policy originated in our corporate division, which is run
from the home office. Who services it, however, is based on
proximity to the client. Meaning, if it wasn't for the pending
investigation, I'd be the one handling everything."
"So if you're not, who is?"
"I haven't been told yet, but if I had to guess, it's going to
be a man by the name of John O'Hara."
"Do you know him?"
"Only by reputation."
"When you said that, you frowned a little."
"No, it's no big deal. Supposedly, O'Hara's a hard-ass --
pardon my language -- but that's par for the course with an
insurance investigator. From what I can tell, this should be
a routine inquiry."
As Craig Reynolds reached for his coffee again, Nora
made another mental note: no wedding band.
"How do you like the vanilla hazelnut?" she asked.
"Tastes even better than it smells."
She sat back in her chair. Having already turned off her
tears, she gave Craig Reynolds a pleasant smile. He came
across as caring and thoughtful. Better yet, she noticed that
when he smiled back at her, his cheeks produced a cute pair
of dimples.Too bad he doesn't have any money.
Not that Nora was complaining. From where she was
sitting, Craig Reynolds the insurance man was worth $1.9
million. It was a windfall she wasn't about to turn down. The
only wrinkle was the investigation. Routine as it sounded, it
made her nervous.
But not overly so. She had a very good plan, and it was
made to hold up to scrutiny. By the police, by the coroner's
office, by the likes of anyone or anything that might stand
in her way. And that certainly included an insurance inves-
Just the same, after Craig Reynolds left the house that af-
ternoon, she decided it might be a good idea to make herself
scarce for the next few days. She was supposed to see Jeffrey
that weekend anyway. Maybe she'd go up a day early and
He was, after all, her husband.
THE NEXT MORNING, a Friday, Nora walked out of the
house in Westchester and popped open the trunk of her
Benz convertible parked in front. In went her suitcase. The
weatherman on TV had promised nothing but blue skies
and sun with the temperature reaching a high of eighty. A
"top-down day" if there ever was one.
Nora pressed the button on her keyless remote and
watched as the roof of the car began to recede quietly. That's
when another car caught her eye.What the hell?
Out on Central Drive, parked under towering maples
and oaks, was the same BMW as the day before. And sitting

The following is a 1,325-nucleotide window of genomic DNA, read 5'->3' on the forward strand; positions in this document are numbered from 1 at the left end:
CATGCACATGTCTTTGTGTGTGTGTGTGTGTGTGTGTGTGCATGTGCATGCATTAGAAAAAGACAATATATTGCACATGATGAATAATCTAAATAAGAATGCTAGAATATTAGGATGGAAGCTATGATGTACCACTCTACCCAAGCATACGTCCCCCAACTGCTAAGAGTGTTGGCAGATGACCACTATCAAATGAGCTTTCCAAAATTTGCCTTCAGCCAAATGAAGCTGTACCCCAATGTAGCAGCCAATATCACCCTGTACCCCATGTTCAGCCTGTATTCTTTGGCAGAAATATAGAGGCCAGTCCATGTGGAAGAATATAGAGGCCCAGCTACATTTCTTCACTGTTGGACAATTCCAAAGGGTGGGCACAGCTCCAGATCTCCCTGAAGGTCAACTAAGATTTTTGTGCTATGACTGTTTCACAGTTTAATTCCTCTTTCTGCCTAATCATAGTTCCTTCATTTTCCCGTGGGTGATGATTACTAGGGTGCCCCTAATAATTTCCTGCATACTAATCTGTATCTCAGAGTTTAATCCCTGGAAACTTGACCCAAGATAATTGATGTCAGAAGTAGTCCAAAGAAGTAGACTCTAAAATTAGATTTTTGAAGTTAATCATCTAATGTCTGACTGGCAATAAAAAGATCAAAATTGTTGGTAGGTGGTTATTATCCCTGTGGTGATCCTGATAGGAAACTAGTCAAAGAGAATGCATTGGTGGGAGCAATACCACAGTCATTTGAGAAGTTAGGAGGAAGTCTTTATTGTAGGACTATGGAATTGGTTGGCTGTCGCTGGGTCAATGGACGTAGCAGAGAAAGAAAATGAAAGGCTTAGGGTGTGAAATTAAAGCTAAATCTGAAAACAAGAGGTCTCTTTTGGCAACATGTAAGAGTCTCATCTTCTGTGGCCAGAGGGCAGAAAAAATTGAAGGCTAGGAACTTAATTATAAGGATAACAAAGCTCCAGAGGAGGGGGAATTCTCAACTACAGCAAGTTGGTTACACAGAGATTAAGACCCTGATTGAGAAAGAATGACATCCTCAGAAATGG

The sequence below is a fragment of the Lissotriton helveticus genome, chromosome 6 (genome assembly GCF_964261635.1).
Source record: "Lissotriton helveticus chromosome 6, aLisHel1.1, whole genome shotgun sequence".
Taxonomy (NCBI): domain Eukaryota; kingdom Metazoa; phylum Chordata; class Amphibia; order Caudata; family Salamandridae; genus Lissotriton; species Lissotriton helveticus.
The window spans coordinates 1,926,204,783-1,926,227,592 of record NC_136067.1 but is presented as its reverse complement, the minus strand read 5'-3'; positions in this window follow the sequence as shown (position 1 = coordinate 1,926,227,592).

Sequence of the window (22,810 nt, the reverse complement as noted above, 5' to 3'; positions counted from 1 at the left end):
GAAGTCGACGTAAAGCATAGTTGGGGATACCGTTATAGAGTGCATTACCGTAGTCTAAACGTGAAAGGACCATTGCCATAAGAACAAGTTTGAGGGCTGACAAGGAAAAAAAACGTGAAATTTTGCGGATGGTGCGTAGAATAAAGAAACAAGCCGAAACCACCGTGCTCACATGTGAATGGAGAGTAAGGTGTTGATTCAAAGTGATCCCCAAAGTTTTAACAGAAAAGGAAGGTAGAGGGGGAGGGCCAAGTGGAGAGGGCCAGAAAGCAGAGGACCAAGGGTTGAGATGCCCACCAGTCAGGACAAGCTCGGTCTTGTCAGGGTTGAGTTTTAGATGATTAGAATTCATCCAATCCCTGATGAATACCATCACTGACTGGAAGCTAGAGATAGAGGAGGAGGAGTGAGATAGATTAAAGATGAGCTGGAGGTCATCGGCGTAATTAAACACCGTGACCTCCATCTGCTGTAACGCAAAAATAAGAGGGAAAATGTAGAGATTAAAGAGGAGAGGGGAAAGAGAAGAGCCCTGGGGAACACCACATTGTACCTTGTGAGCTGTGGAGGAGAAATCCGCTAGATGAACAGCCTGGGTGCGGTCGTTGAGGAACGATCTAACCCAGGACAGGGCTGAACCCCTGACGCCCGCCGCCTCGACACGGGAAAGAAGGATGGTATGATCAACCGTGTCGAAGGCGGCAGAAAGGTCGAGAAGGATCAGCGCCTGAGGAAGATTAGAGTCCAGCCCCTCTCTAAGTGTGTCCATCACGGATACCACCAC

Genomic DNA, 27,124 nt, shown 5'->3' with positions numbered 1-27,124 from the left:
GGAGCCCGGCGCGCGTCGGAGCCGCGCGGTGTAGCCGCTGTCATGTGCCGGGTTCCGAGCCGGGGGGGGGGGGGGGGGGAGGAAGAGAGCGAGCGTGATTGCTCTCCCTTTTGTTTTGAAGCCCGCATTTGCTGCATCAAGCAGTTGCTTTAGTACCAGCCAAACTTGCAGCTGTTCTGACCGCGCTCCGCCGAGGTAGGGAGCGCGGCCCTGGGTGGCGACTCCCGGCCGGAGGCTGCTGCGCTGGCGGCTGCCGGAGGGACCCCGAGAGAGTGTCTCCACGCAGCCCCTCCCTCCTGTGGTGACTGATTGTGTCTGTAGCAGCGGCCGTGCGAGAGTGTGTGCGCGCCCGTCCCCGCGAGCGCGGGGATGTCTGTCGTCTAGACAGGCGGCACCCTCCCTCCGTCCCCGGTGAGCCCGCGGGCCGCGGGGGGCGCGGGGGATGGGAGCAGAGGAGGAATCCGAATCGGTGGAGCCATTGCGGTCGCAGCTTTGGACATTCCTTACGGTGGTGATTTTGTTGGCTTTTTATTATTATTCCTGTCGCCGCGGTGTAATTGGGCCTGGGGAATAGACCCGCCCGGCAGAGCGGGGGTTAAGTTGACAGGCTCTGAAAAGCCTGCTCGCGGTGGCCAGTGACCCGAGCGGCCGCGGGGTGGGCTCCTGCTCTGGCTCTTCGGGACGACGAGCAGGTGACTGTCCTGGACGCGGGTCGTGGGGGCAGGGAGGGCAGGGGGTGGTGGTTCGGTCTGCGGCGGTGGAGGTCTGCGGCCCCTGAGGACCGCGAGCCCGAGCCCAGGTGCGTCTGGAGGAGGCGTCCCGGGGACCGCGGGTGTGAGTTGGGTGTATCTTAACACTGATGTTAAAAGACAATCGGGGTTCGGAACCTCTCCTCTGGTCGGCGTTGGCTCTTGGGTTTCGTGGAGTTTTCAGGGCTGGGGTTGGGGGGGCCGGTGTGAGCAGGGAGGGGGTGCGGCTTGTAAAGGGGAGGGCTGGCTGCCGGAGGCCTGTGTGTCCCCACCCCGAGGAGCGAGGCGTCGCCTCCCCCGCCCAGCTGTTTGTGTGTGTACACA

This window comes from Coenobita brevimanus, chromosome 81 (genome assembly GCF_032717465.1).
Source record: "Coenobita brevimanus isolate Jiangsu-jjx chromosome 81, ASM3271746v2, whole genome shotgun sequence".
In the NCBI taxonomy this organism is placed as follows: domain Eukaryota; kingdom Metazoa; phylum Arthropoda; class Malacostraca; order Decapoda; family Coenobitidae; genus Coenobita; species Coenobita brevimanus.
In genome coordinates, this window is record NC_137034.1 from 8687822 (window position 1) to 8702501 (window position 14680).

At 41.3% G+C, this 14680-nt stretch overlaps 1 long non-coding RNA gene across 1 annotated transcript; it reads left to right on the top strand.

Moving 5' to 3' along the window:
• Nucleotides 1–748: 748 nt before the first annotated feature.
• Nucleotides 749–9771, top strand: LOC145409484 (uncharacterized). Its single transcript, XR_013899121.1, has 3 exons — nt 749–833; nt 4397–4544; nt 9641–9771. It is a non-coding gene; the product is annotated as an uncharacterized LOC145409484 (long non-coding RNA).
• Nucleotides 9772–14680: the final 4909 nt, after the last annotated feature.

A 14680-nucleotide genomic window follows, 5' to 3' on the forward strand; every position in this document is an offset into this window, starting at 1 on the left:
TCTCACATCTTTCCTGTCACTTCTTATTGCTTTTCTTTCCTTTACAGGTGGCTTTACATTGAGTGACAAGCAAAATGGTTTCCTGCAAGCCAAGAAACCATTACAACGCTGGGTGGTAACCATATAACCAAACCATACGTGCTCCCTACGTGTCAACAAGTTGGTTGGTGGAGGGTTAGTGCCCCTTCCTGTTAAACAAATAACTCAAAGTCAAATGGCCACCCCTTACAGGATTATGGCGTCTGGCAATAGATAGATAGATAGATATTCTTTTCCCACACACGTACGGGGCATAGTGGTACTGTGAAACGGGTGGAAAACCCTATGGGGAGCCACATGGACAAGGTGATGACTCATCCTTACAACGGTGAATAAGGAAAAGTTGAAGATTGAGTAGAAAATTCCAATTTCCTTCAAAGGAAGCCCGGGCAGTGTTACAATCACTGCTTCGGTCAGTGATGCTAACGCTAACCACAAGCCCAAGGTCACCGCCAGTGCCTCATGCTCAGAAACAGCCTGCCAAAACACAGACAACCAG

in the front with his sunglasses on was the insurance man.
What's he doing back here?
One sure way to find out. Nora started to walk straight
for his car. She thought he'd been so friendly when they first
met. But now, this… watching her from his car. It was a
little creepy. Or worse, a little suspicious. Which was why
she cautioned herself not to overreact.
Craig saw her coming and promptly hopped out of his
Beemer. He began walking toward her in his tan summer-
weight suit. He gave her a friendly wave.
They met halfway.
Nora tilted her head and smiled. "If I didn't know any
better, I'd say you were spying."
"If that's the case, I probably should've chosen a better
hiding place, huh?" He smiled back. "My apologies -- it's
not what it looks like. Actually, you can blame the Mets for
"An entire baseball team?"
"Yes, including the general manager. I was about to pull
into your driveway when the Fan went to a commercial
break, saying the club was about to make a big trade with
Houston. So I pulled over to listen."
She gave him a blank look. "The Fan?"
"It's an all-sports radio station."
"I see. So you weren't spying?"
"Nope. I'm no James Bond. Just a long-suffering Mets
Nora nodded. She figured either Craig Reynolds was
telling the truth or he was a born liar. "What were you com-
ing to see me about?" she asked.
"Good news, actually. John O'Hara, that guy I told you
about from the home office, has definitely been placed in
charge of the investigation into Mr. Brown's death."
"I thought that wasn't supposed to be such good news."
part is. I talked to him early this morning
and he said he thought there wouldn't be any problems."
"That is good."
"Better yet, I got him to fast-track the thing. He gave me
his hard-line spiel about not giving special treatment, but I
asked him to do it since the Westchester office has been
such a rainmaker for the company. Anyway, I just thought
you'd want to know."
"I appreciate it, Mr. Reynolds. It's a nice surprise."
"Please, call me Craig."
"In that case, call me Nora."
"Nora it is." He glanced over her shoulder at the red con-
vertible in the driveway, the trunk still up. "Taking a trip?"
"Yes, as a matter of fact."
"That depends on your opinion of south Florida."
"As they say, it's a nice place to visit but I wouldn't want
to vote there."
She chuckled. "I'll have to use that one on my client in
Palm Beach. Or maybe not."